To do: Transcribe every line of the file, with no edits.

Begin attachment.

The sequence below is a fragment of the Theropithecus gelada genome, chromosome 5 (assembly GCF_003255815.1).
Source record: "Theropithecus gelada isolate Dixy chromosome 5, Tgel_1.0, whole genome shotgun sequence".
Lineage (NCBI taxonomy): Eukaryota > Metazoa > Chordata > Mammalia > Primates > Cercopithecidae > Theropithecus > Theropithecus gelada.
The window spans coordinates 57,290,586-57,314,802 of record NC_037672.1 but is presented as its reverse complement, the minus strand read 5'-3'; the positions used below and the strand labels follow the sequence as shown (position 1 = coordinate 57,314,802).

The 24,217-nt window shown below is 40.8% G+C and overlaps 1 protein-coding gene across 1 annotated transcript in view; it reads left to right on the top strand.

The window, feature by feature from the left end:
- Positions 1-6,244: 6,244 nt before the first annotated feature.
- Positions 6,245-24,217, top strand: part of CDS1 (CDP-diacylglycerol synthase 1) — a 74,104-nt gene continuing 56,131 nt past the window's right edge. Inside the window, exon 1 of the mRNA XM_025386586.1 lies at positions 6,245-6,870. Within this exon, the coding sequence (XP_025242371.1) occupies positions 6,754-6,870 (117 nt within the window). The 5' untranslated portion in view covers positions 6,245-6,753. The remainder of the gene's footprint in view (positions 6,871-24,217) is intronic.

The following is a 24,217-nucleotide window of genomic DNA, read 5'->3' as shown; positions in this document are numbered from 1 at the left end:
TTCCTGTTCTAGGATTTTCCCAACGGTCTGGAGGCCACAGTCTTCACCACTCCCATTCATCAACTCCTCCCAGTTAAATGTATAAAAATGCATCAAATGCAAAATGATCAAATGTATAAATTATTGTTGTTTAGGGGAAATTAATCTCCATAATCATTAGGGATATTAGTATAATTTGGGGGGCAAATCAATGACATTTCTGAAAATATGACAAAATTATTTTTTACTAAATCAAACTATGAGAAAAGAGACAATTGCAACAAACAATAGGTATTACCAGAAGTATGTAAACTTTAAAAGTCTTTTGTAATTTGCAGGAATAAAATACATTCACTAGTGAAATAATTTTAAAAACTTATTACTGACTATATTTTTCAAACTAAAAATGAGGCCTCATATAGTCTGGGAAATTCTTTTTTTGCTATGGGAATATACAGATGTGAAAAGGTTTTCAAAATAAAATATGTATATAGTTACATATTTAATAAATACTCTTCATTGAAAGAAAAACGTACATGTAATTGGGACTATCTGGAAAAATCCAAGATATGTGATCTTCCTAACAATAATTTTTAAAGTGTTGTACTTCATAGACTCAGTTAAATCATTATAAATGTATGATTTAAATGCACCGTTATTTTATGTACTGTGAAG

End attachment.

The sequence below is a fragment of the Theropithecus gelada genome, chromosome 5 (assembly GCF_003255815.1).
Source record: "Theropithecus gelada isolate Dixy chromosome 5, Tgel_1.0, whole genome shotgun sequence".
Lineage (NCBI taxonomy): Eukaryota > Metazoa > Chordata > Mammalia > Primates > Cercopithecidae > Theropithecus > Theropithecus gelada.
The window spans coordinates 57,290,586-57,314,802 of record NC_037672.1 but is presented as its reverse complement, the minus strand read 5'-3'; the positions used below and the strand labels follow the sequence as shown (position 1 = coordinate 57,314,802).

The 24,217-nt window shown below is 40.8% G+C and overlaps 1 protein-coding gene across 1 annotated transcript in view; it reads left to right on the top strand.

The window, feature by feature from the left end:
- Positions 1-6,244: 6,244 nt before the first annotated feature.
- Positions 6,245-24,217, top strand: part of CDS1 (CDP-diacylglycerol synthase 1) — a 74,104-nt gene continuing 56,131 nt past the window's right edge. Inside the window, exon 1 of the mRNA XM_025386586.1 lies at positions 6,245-6,870. Within this exon, the coding sequence (XP_025242371.1) occupies positions 6,754-6,870 (117 nt within the window). The 5' untranslated portion in view covers positions 6,245-6,753. The remainder of the gene's footprint in view (positions 6,871-24,217) is intronic.

The following is a 24,217-nucleotide window of genomic DNA, read 5'->3' as shown; positions in this document are numbered from 1 at the left end:
TTCCTGTTCTAGGATTTTCCCAACGGTCTGGAGGCCACAGTCTTCACCACTCCCATTCATCAACTCCTCCCAGTTAAATGTATAAAAATGCATCAAATGCAAAATGATCAAATGTATAAATTATTGTTGTTTAGGGGAAATTAATCTCCATAATCATTAGGGATATTAGTATAATTTGGGGGGCAAATCAATGACATTTCTGAAAATATGACAAAATTATTTTTTACTAAATCAAACTATGAGAAAAGAGACAATTGCAACAAACAATAGGTATTACCAGAAGTATGTAAACTTTAAAAGTCTTTTGTAATTTGCAGGAATAAAATACATTCACTAGTGAAATAATTTTAAAAACTTATTACTGACTATATTTTTCAAACTAAAAATGAGGCCTCATATAGTCTGGGAAATTCTTTTTTTGCTATGGGAATATACAGATGTGAAAAGGTTTTCAAAATAAAATATGTATATAGTTACATATTTAATAAATACTCTTCATTGAAAGAAAAACGTACATGTAATTGGGACTATCTGGAAAAATCCAAGATATGTGATCTTCCTAACAATAATTTTTAAAGTGTTGTACTTCATAGACTCAGTTAAATCATTATAAATGTATGATTTAAATGCACCGTTATTTTATGTACTGTGAAG